The trial also “raises further questions” for future clinical trials to answer, Dr. Goetze added, including how best to use chemotherapy in combination with checkpoint inhibitors.
Lung Cancer that Tends to Come Back and Spread Early
SCLC is a particularly aggressive form of lung cancer. About two-thirds of people diagnosed with SCLC, which accounts for about 15% of all lung cancers, have advanced disease, and the outlook for these patients is poor.
“SCLC tends to metastasize, or spread, earlier and behave more aggressively than non-small cell lung cancer (NSCLC), though we see a range [of behaviors] with each of these cancer types,” Dr. Farago said.
Anywhere from 50% to 70% of patients with SCLC respond to initial chemotherapy, she continued. “Unfortunately, this type of lung cancer tends to come back, and, when it does come back, it tends to be less sensitive to subsequent chemotherapy,” she said.
And although many other studies have tried to improve upon standard treatments for SCLC, until recently treatment of this cancer had not changed in the last 20–30 years, Dr. Farago added.
CASPIAN, which is being conducted at 209 sites across 23 countries, was funded by AstraZeneca, the maker of durvalumab.
Durvalumab is already being used as standard therapy for patients with advanced NSCLC.
All 805 patients in the CASPIAN trial had advanced SCLC. Of these, 268 were randomly assigned to durvalumab plus standard chemotherapy (the drug etoposide plus either carboplatin or cisplatin) and 269 were randomly assigned to standard chemotherapy alone (the control group).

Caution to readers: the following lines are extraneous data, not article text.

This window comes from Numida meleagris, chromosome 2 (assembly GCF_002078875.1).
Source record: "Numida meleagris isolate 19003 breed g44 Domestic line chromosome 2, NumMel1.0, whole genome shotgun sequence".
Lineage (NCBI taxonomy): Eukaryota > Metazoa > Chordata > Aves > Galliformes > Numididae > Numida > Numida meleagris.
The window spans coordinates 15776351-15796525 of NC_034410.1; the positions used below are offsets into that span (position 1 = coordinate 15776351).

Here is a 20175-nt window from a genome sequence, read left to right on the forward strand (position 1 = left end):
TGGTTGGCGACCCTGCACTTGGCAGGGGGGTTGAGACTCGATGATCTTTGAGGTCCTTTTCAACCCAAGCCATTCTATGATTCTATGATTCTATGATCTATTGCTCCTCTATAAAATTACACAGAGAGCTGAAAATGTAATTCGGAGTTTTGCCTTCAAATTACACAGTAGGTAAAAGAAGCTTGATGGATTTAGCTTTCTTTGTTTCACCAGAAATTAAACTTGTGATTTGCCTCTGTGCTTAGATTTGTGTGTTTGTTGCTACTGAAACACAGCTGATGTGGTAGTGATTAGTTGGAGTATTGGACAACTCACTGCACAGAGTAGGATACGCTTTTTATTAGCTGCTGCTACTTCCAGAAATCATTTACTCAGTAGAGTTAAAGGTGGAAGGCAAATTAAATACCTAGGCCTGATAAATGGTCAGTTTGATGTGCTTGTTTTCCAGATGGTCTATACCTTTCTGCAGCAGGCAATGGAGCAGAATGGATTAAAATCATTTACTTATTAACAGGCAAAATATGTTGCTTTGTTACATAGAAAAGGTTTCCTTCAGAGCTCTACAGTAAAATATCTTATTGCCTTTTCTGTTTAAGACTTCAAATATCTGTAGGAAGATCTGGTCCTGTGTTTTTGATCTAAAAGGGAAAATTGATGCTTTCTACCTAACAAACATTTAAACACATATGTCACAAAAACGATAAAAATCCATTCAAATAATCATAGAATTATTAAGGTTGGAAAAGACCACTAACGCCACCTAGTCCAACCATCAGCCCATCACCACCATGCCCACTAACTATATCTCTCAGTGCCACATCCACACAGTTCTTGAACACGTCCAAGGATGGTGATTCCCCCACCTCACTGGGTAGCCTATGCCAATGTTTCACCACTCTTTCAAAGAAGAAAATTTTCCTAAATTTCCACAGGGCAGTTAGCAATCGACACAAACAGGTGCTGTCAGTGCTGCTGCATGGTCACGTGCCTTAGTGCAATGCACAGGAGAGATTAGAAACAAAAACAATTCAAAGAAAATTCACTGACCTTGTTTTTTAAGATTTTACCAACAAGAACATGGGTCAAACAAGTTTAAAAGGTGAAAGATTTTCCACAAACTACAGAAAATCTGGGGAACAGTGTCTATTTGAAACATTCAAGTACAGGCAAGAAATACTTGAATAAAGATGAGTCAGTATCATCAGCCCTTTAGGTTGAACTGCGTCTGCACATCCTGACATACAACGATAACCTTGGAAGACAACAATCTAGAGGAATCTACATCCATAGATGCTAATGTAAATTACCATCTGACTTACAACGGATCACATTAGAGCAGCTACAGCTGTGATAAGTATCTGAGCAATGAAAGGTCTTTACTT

Another 268 patients were randomly assigned to durvalumab plus a second immune checkpoint inhibitor, tremelimumab, in addition to standard chemotherapy.
The planned interim analysis of CASPIAN reported at the WCLC and published in The Lancet, which included data from the durvalumab and control groups only, showed that patients receiving durvalumab in addition to standard chemotherapy lived longer overall after random assignment: a median of 13.0 months versus 10.3 months.
Another, perhaps more useful, way of looking at the data, Dr. Farago said, is that 1 year after patients were randomly assigned to the different treatments, 54% of patients in the durvalumab group were still alive, versus only 40% of those in the control group. And at 18 months, 34% and 25% of patients remained alive in the durvalumab and control groups, respectively.